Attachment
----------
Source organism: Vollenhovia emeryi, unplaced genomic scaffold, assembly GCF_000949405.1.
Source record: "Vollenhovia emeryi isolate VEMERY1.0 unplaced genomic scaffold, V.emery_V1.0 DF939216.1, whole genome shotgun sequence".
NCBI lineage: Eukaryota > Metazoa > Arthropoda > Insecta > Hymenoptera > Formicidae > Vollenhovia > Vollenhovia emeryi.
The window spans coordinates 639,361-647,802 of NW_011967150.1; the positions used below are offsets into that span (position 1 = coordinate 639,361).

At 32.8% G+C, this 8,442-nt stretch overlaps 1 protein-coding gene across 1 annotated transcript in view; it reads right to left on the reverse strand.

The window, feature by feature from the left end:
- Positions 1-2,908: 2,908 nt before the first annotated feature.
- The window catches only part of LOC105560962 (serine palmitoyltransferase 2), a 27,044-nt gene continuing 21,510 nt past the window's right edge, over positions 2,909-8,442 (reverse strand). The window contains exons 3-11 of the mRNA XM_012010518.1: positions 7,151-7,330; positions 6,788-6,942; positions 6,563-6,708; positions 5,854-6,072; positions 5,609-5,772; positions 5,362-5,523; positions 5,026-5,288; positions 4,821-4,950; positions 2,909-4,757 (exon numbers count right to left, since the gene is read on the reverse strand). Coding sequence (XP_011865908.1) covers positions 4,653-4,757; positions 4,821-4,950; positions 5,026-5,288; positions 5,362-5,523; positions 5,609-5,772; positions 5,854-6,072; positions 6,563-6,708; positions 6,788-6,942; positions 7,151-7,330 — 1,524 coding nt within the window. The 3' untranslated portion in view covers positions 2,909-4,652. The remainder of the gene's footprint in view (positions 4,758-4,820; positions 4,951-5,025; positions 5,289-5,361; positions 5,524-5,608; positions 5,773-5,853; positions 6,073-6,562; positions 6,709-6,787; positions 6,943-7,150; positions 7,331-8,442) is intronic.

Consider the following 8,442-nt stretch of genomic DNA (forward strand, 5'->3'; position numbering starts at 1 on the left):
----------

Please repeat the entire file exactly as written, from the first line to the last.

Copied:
Source organism: Vollenhovia emeryi, unplaced genomic scaffold, assembly GCF_000949405.1.
Source record: "Vollenhovia emeryi isolate VEMERY1.0 unplaced genomic scaffold, V.emery_V1.0 DF939216.1, whole genome shotgun sequence".
NCBI lineage: Eukaryota > Metazoa > Arthropoda > Insecta > Hymenoptera > Formicidae > Vollenhovia > Vollenhovia emeryi.
The window spans coordinates 639,361-647,802 of NW_011967150.1; the positions used below are offsets into that span (position 1 = coordinate 639,361).

At 32.8% G+C, this 8,442-nt stretch overlaps 1 protein-coding gene across 1 annotated transcript in view; it reads right to left on the reverse strand.

The window, feature by feature from the left end:
- Positions 1-2,908: 2,908 nt before the first annotated feature.
- The window catches only part of LOC105560962 (serine palmitoyltransferase 2), a 27,044-nt gene continuing 21,510 nt past the window's right edge, over positions 2,909-8,442 (reverse strand). The window contains exons 3-11 of the mRNA XM_012010518.1: positions 7,151-7,330; positions 6,788-6,942; positions 6,563-6,708; positions 5,854-6,072; positions 5,609-5,772; positions 5,362-5,523; positions 5,026-5,288; positions 4,821-4,950; positions 2,909-4,757 (exon numbers count right to left, since the gene is read on the reverse strand). Coding sequence (XP_011865908.1) covers positions 4,653-4,757; positions 4,821-4,950; positions 5,026-5,288; positions 5,362-5,523; positions 5,609-5,772; positions 5,854-6,072; positions 6,563-6,708; positions 6,788-6,942; positions 7,151-7,330 — 1,524 coding nt within the window. The 3' untranslated portion in view covers positions 2,909-4,652. The remainder of the gene's footprint in view (positions 4,758-4,820; positions 4,951-5,025; positions 5,289-5,361; positions 5,524-5,608; positions 5,773-5,853; positions 6,073-6,562; positions 6,709-6,787; positions 6,943-7,150; positions 7,331-8,442) is intronic.

Consider the following 8,442-nt stretch of genomic DNA (forward strand, 5'->3'; position numbering starts at 1 on the left):